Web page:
I was going to walk through my entire birth/labour experience – but to be honest as I was typing all I thought was, this is so long winded and do people need to know I threw up my entire dinner in between contractions? You can read about my First Trimester here, Second and third here.
Instead, I thought I would answer the questions I wondered about leading up to the birth of my son. Based on my experience, because every pregnancy, labour and birth are never the same, here are the questions I wondered about and how it went down for me.
Feel free to comment with other questions or email me email@example.com I am happy to share other information and symptoms I had with you.
Also, if you don’t feel like going through all the questions, please skip down to the wrap up, I include words of strength my dear friend sent me a week or two before giving birth and it was so incredibly empowering – I wanted to share my strong (Room reference).
Will I know the difference between Braxton Hicks and Contractions?
Yes. I remember asking my friend, will I know when I go into labour? She answered with an undeviating “You’ll know.” Of course I have heard of certain women not knowing it does happen, and I wouldn’t even say they were lucky – because giving birth without warning, no thanks!
I however, knew. It started as a dull but sharp back pain. It then started to radiate and come in waves. Then Contractions started. It felt completely different from Braxton Hicks, it wasn’t the same kind of tightening.
What do contractions feel like?
It started out feeling similar to a mild period cramp, then it grew. It grew with my journey through labour, getting a bit more intense wave. It sort of started out as a conversation piece, you have it, you breath through it then you look up at your partner and say “huh, that wasn’t too bad” or “that one was pretty intense.” Then when you get to Active Labour you start asking where are the drugs?? I laboured at home all night long and as I stood in my shower I kept thinking “you’ll have relief soon, you’ll get the drugs” I never got those drugs, I got to the hospital pushing and fully dilated. But telling yourself you will have that relief helped a lot.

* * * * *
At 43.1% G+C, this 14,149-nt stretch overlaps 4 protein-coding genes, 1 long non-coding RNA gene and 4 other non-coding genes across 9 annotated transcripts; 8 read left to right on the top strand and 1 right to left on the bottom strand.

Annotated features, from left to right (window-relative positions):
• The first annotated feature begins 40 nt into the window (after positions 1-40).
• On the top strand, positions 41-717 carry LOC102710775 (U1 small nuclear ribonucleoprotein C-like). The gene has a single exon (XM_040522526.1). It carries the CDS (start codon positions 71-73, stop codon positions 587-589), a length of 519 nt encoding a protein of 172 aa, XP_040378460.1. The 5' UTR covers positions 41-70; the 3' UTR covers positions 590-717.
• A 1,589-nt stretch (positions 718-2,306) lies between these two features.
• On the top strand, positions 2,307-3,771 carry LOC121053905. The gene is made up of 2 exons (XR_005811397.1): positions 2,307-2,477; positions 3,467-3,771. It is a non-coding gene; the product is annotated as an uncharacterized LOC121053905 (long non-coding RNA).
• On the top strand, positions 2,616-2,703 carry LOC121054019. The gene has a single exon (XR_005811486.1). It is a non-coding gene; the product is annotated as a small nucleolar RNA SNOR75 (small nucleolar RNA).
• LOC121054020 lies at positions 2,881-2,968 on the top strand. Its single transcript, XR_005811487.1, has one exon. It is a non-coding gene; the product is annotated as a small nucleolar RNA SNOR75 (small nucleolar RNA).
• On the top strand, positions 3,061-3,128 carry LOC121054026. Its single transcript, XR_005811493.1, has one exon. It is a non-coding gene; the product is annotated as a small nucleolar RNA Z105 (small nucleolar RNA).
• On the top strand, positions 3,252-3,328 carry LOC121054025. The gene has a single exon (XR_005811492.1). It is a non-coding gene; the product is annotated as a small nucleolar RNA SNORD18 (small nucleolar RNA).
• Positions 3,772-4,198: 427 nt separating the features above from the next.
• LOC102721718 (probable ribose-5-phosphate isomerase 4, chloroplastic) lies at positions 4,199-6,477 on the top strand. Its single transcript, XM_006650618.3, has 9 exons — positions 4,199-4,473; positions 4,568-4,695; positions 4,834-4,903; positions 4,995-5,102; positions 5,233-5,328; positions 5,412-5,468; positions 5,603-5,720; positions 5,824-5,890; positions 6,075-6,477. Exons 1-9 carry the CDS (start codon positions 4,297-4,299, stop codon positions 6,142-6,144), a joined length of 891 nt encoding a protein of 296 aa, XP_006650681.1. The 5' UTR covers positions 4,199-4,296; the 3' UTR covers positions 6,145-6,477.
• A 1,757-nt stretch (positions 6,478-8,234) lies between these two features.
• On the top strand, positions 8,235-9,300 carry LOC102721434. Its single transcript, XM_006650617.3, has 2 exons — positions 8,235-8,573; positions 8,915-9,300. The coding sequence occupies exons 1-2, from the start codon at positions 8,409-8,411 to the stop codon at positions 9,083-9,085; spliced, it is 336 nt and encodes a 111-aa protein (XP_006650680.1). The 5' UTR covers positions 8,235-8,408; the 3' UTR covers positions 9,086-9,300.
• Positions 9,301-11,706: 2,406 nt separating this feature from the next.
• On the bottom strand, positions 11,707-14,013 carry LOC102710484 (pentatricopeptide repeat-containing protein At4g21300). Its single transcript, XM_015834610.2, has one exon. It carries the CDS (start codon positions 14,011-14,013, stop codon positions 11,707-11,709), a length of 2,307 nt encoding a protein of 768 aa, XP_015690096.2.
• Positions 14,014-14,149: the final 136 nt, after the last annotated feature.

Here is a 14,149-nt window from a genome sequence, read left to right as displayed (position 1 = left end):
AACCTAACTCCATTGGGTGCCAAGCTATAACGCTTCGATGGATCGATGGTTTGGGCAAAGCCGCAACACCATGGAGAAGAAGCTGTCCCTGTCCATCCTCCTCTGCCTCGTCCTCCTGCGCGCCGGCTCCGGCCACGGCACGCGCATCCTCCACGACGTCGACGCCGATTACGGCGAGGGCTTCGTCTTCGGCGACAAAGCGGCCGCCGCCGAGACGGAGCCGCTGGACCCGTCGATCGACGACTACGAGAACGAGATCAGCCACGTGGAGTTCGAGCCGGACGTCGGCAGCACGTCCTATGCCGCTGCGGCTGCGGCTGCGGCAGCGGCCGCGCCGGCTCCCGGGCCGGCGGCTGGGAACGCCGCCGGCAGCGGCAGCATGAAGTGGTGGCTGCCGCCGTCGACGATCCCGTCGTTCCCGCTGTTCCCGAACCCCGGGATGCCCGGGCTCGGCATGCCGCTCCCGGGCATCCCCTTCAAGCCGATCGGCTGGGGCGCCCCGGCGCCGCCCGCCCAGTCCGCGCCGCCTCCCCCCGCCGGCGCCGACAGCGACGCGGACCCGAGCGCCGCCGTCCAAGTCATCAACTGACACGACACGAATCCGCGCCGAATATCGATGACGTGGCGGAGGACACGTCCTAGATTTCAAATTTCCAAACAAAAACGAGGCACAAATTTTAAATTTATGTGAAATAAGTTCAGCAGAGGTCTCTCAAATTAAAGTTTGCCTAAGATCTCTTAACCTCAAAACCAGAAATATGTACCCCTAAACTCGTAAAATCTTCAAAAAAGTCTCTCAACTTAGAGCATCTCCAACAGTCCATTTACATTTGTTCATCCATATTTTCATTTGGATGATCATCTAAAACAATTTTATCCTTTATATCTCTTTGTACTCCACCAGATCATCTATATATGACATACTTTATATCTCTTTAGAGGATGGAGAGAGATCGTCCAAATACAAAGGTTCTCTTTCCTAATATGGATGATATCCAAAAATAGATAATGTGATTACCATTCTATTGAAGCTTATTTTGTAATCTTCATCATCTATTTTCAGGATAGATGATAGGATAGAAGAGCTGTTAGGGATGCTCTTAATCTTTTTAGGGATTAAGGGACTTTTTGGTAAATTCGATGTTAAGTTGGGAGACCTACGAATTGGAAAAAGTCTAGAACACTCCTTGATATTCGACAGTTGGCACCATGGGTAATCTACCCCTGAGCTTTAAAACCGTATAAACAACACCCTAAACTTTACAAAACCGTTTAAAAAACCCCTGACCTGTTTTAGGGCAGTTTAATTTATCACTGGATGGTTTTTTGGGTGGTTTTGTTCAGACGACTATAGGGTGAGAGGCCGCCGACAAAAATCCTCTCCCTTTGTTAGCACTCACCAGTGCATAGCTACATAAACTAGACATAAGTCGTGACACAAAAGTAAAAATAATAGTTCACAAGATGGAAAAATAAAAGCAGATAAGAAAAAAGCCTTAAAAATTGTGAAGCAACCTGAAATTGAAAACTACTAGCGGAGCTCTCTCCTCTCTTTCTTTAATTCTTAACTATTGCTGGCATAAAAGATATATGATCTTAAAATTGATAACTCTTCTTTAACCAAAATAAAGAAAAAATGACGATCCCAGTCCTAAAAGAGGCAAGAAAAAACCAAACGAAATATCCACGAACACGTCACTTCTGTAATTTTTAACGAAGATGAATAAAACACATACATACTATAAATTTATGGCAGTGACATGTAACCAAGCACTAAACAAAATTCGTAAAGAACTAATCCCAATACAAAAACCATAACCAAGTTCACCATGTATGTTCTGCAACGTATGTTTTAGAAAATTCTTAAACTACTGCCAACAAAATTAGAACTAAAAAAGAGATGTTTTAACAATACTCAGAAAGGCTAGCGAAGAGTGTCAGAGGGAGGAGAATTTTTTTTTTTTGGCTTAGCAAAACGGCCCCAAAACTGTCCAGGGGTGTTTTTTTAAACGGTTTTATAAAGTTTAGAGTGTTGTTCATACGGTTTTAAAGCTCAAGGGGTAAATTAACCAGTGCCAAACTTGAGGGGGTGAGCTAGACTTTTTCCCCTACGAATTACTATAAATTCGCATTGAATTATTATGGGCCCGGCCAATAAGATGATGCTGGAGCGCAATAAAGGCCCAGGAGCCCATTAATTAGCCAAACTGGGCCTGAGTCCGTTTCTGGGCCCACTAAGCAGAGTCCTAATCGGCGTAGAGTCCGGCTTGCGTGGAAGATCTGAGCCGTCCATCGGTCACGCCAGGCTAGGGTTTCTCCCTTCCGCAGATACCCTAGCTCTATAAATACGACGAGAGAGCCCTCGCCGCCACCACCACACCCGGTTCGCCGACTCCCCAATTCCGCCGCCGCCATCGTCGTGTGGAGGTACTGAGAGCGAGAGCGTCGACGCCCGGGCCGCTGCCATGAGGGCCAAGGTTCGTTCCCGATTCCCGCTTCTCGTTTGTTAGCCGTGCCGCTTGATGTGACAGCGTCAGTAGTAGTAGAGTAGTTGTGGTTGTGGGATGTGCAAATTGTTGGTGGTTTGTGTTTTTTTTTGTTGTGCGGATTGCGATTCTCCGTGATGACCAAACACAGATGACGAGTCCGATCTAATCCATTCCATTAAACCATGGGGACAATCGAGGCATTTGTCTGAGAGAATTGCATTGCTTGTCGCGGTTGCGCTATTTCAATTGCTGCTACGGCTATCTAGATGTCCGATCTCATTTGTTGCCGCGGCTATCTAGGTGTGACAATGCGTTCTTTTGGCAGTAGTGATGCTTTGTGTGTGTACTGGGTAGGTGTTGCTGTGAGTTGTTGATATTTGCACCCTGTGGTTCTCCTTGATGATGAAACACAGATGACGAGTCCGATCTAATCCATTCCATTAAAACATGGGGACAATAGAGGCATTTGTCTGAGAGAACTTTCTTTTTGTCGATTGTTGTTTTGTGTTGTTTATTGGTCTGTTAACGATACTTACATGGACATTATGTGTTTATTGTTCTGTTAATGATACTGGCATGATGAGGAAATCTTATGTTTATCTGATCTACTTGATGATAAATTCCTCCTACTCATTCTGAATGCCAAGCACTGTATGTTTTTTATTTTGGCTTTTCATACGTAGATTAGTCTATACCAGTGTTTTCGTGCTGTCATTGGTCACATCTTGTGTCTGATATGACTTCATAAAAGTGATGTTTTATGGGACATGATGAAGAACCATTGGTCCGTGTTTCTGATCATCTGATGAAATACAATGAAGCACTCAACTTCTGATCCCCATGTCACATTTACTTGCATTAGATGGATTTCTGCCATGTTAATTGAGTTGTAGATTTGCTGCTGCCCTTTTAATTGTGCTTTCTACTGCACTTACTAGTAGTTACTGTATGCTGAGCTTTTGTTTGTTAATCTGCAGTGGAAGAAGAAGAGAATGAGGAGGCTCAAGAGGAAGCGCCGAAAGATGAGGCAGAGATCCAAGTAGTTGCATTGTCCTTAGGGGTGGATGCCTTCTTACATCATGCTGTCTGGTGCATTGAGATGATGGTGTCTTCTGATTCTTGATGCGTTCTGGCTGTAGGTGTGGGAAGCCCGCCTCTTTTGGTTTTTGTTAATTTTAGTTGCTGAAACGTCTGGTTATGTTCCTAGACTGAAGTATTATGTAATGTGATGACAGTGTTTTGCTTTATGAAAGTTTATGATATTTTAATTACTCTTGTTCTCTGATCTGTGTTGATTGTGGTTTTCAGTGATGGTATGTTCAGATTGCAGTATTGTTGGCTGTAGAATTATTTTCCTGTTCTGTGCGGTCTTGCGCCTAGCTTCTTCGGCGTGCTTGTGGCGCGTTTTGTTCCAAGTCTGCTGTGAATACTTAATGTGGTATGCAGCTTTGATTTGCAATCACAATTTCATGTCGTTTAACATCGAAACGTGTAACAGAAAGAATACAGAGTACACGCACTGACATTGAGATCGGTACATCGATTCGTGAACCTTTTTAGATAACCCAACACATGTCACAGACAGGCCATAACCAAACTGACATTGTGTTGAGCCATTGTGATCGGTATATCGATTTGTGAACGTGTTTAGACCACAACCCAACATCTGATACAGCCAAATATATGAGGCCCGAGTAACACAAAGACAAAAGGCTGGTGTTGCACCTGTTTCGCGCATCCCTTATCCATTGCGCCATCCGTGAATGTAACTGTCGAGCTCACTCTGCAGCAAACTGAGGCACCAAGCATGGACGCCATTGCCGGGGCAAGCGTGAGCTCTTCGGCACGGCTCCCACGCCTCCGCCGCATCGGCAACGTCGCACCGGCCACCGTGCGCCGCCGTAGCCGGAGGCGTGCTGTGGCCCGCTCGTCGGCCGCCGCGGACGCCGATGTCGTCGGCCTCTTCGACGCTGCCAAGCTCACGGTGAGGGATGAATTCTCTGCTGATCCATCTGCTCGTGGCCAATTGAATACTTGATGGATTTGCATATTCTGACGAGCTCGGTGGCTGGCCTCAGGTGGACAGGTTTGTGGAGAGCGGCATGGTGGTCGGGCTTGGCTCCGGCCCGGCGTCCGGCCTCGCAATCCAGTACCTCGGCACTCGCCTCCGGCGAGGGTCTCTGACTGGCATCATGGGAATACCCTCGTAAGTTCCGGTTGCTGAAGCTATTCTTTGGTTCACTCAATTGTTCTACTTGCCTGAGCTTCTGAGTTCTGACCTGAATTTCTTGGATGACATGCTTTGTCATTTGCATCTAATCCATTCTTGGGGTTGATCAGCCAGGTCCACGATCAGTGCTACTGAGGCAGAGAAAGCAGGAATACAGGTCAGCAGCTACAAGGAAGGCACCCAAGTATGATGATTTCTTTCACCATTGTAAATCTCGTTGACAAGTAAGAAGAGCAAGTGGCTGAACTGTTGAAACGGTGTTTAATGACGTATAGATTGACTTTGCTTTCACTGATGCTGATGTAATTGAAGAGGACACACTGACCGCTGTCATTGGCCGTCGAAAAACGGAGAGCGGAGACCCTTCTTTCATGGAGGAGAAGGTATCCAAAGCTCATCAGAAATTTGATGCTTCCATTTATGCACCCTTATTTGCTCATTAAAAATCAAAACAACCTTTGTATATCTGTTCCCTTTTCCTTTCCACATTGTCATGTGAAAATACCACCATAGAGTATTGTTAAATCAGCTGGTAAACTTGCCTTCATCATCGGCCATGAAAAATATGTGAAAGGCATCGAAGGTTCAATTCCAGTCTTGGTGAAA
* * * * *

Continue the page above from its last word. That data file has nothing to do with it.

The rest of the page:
Will my water break like in the movies?
Mine broke in the car with an involuntary push as my husband Mike paid for parking. I luckily was sitting on a retirement home pee pad — not joking. I was also wearing a super pad, which absorbed I think the majority. It however, was the least of my worries and I barely remember it happening. I was too concentrated on not having my baby in the car.
How will I know when to go to the hospital?
I think I should have headed to the hospital a lot sooner, as I mentioned I was involuntarily pushing on the car ride there. It was a scary drive – we luckily only live about 8 minutes away.
I should have gone in when the contractions started to get really bad, 1min 20 seconds in between each ( the hospital told me I could still hold off on coming in when Mike called – my contractions started really close together). We waited a bit and eventually I couldn’t speak during my contractions and my breathing started to get thrown off, and I felt like there was a geared up chainsaw inside of me. I got there fully dialed and Ben was almost born in the wheelchair on the way to the birthing suite.
Side note: When I was in very active labour my dog Sammie instinctively curled up behind me in between and tried to comfort me in a way. Mike snapped a pic, and I’m going to share it here—in all my exhausted glory – because why not?
Will I feel constant pain?
It all depends on how you look at it. For me, I kept remembering that each surge or contraction wouldn’t last forever – it wasn’t infinite. Birth isn’t infinite and relief is in sight for contractions and for labour. When the contractions got stronger I would remind myself that I as much as it hurt, its one step closer to being done. I had an extremely fast labour, and I have friends who were in labour for days–like I said, everyone is so different. I would suggest listen to yourself and your body, go as far as you can then a little bit further, and then look for other options for relief. Counter-pressure saved me at home, that and a hot shower. Remember that women are actually made for this, physically made for this. No matter what happens, you are a warrior for bringing life into this world!
Does induction always mean Pitocin? Does it lead to other interventions?